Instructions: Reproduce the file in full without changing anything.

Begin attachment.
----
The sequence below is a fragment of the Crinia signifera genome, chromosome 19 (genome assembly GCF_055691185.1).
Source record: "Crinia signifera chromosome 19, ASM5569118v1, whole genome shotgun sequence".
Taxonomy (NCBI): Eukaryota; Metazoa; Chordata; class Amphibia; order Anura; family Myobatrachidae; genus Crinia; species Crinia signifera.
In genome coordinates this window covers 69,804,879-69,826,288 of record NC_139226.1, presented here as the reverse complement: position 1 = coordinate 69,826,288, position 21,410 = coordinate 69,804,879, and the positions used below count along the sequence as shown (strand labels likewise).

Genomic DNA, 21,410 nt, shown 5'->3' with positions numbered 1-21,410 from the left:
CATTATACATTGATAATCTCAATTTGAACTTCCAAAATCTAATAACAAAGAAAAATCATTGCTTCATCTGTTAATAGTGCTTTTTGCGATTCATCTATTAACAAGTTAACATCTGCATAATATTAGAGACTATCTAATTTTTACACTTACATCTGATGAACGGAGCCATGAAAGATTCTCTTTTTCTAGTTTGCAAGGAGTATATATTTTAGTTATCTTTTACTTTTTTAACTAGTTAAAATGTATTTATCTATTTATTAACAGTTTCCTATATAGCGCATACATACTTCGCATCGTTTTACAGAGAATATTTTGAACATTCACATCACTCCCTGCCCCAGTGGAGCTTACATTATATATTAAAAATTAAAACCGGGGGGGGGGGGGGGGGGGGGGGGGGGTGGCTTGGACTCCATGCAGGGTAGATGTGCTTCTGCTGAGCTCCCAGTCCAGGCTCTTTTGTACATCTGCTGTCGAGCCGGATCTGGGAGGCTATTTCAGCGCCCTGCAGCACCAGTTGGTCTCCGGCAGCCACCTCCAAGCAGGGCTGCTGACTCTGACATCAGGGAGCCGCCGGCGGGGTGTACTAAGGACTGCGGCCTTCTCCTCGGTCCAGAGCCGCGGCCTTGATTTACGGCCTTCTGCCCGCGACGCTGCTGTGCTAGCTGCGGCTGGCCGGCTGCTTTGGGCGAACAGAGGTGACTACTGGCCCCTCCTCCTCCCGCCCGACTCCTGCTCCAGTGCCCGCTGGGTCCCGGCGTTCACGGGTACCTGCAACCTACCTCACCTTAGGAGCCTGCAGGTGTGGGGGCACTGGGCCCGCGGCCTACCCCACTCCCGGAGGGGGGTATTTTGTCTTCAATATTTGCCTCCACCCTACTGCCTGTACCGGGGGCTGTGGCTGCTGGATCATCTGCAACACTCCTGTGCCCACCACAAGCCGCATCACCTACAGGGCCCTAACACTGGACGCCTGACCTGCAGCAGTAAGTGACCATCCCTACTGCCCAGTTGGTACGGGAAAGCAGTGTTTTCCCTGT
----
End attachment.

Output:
The sequence below is a fragment of the Crinia signifera genome, chromosome 19 (genome assembly GCF_055691185.1).
Source record: "Crinia signifera chromosome 19, ASM5569118v1, whole genome shotgun sequence".
Taxonomy (NCBI): Eukaryota; Metazoa; Chordata; class Amphibia; order Anura; family Myobatrachidae; genus Crinia; species Crinia signifera.
In genome coordinates this window covers 69,804,879-69,826,288 of record NC_139226.1, presented here as the reverse complement: position 1 = coordinate 69,826,288, position 21,410 = coordinate 69,804,879, and the positions used below count along the sequence as shown (strand labels likewise).

Genomic DNA, 21,410 nt, shown 5'->3' with positions numbered 1-21,410 from the left:
CATTATACATTGATAATCTCAATTTGAACTTCCAAAATCTAATAACAAAGAAAAATCATTGCTTCATCTGTTAATAGTGCTTTTTGCGATTCATCTATTAACAAGTTAACATCTGCATAATATTAGAGACTATCTAATTTTTACACTTACATCTGATGAACGGAGCCATGAAAGATTCTCTTTTTCTAGTTTGCAAGGAGTATATATTTTAGTTATCTTTTACTTTTTTAACTAGTTAAAATGTATTTATCTATTTATTAACAGTTTCCTATATAGCGCATACATACTTCGCATCGTTTTACAGAGAATATTTTGAACATTCACATCACTCCCTGCCCCAGTGGAGCTTACATTATATATTAAAAATTAAAACCGGGGGGGGGGGGGGGGGGGGGGGGGGGTGGCTTGGACTCCATGCAGGGTAGATGTGCTTCTGCTGAGCTCCCAGTCCAGGCTCTTTTGTACATCTGCTGTCGAGCCGGATCTGGGAGGCTATTTCAGCGCCCTGCAGCACCAGTTGGTCTCCGGCAGCCACCTCCAAGCAGGGCTGCTGACTCTGACATCAGGGAGCCGCCGGCGGGGTGTACTAAGGACTGCGGCCTTCTCCTCGGTCCAGAGCCGCGGCCTTGATTTACGGCCTTCTGCCCGCGACGCTGCTGTGCTAGCTGCGGCTGGCCGGCTGCTTTGGGCGAACAGAGGTGACTACTGGCCCCTCCTCCTCCCGCCCGACTCCTGCTCCAGTGCCCGCTGGGTCCCGGCGTTCACGGGTACCTGCAACCTACCTCACCTTAGGAGCCTGCAGGTGTGGGGGCACTGGGCCCGCGGCCTACCCCACTCCCGGAGGGGGGTATTTTGTCTTCAATATTTGCCTCCACCCTACTGCCTGTACCGGGGGCTGTGGCTGCTGGATCATCTGCAACACTCCTGTGCCCACCACAAGCCGCATCACCTACAGGGCCCTAACACTGGACGCCTGACCTGCAGCAGTAAGTGACCATCCCTACTGCCCAGTTGGTACGGGAAAGCAGTGTTTTCCCTGT